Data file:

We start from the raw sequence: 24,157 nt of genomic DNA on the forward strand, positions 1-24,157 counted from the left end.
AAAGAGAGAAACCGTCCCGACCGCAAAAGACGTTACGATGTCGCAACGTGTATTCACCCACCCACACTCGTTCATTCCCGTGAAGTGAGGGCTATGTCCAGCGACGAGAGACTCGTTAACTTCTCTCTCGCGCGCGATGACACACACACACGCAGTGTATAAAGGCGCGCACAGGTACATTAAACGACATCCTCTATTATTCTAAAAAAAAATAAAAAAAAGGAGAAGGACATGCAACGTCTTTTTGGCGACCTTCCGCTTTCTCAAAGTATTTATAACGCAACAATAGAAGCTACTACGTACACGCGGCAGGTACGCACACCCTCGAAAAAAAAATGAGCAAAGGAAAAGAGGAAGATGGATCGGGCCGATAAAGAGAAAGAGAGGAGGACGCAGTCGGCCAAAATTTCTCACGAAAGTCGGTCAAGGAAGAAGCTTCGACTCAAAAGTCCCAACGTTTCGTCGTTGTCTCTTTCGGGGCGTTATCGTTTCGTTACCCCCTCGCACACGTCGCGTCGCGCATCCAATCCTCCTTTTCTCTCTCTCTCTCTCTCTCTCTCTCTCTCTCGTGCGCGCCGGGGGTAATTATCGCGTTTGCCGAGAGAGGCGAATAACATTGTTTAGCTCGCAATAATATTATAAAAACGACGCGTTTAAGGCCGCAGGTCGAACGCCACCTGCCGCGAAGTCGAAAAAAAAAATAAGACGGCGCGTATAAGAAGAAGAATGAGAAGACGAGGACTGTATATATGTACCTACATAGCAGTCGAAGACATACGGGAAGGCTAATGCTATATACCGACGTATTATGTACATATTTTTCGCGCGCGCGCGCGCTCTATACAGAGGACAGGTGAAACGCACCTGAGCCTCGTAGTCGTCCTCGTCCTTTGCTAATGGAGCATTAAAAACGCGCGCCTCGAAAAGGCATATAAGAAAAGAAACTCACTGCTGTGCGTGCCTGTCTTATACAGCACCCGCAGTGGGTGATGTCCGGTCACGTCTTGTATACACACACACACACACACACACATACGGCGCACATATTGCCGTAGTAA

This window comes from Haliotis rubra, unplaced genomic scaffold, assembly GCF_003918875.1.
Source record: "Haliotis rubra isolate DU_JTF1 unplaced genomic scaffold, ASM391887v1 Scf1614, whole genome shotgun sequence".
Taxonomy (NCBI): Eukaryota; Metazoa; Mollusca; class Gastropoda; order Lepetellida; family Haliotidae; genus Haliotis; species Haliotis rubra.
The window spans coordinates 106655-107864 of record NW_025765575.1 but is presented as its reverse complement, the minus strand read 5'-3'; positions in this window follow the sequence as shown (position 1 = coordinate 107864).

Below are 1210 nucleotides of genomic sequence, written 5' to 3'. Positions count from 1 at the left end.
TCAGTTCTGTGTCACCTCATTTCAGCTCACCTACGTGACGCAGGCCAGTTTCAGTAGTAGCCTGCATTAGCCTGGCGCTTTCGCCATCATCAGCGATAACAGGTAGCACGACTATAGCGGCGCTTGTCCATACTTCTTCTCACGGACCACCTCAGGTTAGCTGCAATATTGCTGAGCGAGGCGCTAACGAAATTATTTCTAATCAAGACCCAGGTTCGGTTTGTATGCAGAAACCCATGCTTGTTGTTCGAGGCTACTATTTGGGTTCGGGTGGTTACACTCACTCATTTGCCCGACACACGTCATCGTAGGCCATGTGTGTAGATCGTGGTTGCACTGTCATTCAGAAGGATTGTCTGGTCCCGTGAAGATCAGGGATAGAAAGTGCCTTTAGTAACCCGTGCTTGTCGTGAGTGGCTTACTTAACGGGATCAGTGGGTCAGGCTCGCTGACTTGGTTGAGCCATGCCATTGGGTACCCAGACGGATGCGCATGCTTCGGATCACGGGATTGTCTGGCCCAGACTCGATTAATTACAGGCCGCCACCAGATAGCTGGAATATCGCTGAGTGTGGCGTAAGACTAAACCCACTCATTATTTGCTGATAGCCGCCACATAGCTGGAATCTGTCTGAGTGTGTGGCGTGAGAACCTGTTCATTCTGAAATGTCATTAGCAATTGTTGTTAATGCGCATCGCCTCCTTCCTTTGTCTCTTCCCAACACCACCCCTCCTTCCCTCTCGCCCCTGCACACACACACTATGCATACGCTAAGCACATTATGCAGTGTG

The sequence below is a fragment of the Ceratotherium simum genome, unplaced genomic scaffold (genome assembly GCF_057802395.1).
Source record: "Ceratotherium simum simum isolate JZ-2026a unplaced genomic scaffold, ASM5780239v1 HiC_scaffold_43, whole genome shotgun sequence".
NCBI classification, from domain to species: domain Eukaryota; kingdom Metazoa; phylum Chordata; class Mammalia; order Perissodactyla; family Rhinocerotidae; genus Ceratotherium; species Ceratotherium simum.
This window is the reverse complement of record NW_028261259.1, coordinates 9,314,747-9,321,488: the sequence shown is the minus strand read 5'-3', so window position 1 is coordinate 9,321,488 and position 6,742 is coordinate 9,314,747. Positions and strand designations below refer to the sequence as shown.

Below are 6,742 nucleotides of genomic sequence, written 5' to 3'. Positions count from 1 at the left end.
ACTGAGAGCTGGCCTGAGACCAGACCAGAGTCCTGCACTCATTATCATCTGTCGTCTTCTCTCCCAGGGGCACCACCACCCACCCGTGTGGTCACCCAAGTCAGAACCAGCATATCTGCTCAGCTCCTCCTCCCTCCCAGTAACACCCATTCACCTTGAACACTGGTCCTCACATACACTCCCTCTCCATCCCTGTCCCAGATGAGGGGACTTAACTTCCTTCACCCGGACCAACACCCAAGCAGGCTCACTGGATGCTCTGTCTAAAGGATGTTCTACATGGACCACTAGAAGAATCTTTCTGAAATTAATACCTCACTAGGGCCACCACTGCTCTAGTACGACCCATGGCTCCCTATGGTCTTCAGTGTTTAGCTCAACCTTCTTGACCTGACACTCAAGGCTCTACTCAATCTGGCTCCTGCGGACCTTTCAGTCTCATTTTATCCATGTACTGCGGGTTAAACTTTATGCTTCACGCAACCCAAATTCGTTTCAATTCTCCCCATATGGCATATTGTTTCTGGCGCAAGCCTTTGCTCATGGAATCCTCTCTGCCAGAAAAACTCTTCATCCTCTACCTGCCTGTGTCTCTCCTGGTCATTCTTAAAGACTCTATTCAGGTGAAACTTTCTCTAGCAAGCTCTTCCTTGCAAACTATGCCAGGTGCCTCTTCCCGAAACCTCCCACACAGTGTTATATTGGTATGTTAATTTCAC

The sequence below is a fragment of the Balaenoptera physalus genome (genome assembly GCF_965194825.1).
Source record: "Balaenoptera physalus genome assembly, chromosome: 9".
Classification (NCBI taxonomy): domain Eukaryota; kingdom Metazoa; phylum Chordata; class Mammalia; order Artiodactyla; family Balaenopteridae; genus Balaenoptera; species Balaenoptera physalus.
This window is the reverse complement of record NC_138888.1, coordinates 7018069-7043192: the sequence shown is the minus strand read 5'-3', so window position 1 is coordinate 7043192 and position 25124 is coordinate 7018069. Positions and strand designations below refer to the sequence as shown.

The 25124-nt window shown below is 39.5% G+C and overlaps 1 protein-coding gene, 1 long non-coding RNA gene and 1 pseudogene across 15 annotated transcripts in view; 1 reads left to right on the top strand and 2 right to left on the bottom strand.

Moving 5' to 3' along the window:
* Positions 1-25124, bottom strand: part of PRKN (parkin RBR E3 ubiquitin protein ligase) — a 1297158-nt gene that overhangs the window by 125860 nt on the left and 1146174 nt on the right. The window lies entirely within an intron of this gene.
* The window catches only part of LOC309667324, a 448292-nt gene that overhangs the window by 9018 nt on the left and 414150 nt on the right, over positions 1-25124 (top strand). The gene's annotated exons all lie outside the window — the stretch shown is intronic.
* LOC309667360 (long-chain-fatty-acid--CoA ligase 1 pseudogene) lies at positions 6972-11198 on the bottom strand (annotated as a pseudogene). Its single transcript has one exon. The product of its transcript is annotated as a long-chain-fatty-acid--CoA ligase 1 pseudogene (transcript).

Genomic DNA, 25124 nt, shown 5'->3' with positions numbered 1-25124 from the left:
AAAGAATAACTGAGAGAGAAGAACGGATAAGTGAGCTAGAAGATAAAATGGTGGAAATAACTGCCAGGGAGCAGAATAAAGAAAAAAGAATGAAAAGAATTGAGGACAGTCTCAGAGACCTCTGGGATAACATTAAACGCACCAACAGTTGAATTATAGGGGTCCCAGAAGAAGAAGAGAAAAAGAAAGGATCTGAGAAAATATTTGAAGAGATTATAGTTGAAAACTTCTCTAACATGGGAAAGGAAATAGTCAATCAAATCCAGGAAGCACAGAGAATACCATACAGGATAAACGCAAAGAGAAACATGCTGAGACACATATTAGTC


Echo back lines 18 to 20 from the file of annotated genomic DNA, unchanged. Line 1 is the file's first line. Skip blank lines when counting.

This window is the reverse complement of record NC_138888.1, coordinates 7018069-7043192: the sequence shown is the minus strand read 5'-3', so window position 1 is coordinate 7043192 and position 25124 is coordinate 7018069. Positions and strand designations below refer to the sequence as shown.

The 25124-nt window shown below is 39.5% G+C and overlaps 1 protein-coding gene, 1 long non-coding RNA gene and 1 pseudogene across 15 annotated transcripts in view; 1 reads left to right on the top strand and 2 right to left on the bottom strand.

Moving 5' to 3' along the window: